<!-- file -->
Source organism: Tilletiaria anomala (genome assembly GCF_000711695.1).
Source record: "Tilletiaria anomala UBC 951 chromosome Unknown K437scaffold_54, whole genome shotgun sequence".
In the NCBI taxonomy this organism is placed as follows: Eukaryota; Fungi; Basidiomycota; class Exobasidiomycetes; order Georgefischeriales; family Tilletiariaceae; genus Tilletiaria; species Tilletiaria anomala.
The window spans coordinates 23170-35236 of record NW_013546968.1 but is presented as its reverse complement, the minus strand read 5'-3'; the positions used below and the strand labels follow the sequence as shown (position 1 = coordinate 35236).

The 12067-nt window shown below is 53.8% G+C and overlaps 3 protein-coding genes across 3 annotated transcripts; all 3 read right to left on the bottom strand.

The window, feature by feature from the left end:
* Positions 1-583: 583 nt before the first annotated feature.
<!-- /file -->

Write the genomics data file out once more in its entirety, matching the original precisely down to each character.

Source organism: Tilletiaria anomala (genome assembly GCF_000711695.1).
Source record: "Tilletiaria anomala UBC 951 chromosome Unknown K437scaffold_54, whole genome shotgun sequence".
In the NCBI taxonomy this organism is placed as follows: Eukaryota; Fungi; Basidiomycota; class Exobasidiomycetes; order Georgefischeriales; family Tilletiariaceae; genus Tilletiaria; species Tilletiaria anomala.
The window spans coordinates 23170-35236 of record NW_013546968.1 but is presented as its reverse complement, the minus strand read 5'-3'; the positions used below and the strand labels follow the sequence as shown (position 1 = coordinate 35236).

The 12067-nt window shown below is 53.8% G+C and overlaps 3 protein-coding genes across 3 annotated transcripts; all 3 read right to left on the bottom strand.

The window, feature by feature from the left end:
* Positions 1-583: 583 nt before the first annotated feature.